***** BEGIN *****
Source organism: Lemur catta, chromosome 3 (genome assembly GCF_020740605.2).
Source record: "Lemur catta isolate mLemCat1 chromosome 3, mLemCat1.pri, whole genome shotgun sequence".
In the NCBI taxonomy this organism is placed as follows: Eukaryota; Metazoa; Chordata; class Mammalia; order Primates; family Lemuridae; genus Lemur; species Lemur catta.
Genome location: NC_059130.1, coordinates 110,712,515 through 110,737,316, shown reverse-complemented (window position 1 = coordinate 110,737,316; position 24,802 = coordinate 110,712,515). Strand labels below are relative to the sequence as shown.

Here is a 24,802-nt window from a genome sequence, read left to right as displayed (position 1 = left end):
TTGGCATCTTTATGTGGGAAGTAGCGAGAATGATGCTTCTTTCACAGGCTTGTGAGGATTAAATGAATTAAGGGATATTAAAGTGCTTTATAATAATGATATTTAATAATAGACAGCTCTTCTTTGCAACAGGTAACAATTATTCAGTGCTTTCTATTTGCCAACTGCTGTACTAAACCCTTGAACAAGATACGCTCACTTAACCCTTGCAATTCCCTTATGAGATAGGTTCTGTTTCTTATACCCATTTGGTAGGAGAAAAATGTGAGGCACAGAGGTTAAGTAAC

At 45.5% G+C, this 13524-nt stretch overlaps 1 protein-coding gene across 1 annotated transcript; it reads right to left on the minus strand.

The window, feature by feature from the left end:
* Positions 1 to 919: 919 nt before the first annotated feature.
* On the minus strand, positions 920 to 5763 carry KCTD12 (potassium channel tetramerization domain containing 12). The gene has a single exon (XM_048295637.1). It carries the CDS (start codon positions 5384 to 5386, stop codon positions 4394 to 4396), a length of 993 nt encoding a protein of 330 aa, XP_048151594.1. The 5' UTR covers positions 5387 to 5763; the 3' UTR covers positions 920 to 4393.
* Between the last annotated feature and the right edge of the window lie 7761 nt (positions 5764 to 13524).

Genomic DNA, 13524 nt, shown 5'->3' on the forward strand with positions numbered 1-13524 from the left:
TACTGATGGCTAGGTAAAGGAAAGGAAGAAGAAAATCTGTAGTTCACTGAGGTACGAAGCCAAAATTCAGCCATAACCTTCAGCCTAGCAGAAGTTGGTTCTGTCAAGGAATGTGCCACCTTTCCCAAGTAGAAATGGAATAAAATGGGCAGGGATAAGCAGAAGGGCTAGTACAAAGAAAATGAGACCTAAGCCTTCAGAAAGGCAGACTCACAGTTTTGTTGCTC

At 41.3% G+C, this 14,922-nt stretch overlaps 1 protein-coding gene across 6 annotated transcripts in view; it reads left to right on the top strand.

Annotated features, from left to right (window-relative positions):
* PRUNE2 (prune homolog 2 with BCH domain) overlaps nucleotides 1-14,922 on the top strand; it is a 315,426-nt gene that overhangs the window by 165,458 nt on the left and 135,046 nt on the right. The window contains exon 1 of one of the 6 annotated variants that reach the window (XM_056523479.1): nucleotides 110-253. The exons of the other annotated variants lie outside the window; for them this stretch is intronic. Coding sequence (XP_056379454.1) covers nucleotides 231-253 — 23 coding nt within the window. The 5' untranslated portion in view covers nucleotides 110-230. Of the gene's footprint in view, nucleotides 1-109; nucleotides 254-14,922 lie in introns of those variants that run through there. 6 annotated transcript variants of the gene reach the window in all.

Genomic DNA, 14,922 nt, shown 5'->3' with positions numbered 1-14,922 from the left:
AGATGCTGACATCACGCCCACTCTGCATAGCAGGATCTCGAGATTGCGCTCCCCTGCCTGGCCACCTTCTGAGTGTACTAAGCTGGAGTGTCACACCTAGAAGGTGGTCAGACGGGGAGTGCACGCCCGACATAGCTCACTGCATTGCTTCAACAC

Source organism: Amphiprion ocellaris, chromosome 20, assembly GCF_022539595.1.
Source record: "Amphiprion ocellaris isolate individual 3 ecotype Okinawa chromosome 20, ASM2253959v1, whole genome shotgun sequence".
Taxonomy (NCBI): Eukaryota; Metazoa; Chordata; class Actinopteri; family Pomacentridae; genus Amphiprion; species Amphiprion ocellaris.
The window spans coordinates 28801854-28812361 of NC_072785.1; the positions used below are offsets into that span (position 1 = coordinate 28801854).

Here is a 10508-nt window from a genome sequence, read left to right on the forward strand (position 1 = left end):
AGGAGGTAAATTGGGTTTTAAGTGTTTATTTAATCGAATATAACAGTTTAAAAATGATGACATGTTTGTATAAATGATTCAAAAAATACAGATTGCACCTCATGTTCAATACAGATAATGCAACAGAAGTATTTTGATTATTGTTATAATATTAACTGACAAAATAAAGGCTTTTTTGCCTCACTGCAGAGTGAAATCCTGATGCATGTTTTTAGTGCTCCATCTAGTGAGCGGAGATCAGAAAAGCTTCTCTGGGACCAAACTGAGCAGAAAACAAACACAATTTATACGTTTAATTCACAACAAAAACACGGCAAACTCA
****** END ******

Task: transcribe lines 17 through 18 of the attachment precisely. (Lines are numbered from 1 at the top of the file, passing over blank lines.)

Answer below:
Genomic DNA, 14,922 nt, shown 5'->3' with positions numbered 1-14,922 from the left:
AGATGCTGACATCACGCCCACTCTGCATAGCAGGATCTCGAGATTGCGCTCCCCTGCCTGGCCACCTTCTGAGTGTACTAAGCTGGAGTGTCACACCTAGAAGGTGGTCAGACGGGGAGTGCACGCCCGACATAGCTCACTGCATTGCTTCAACAC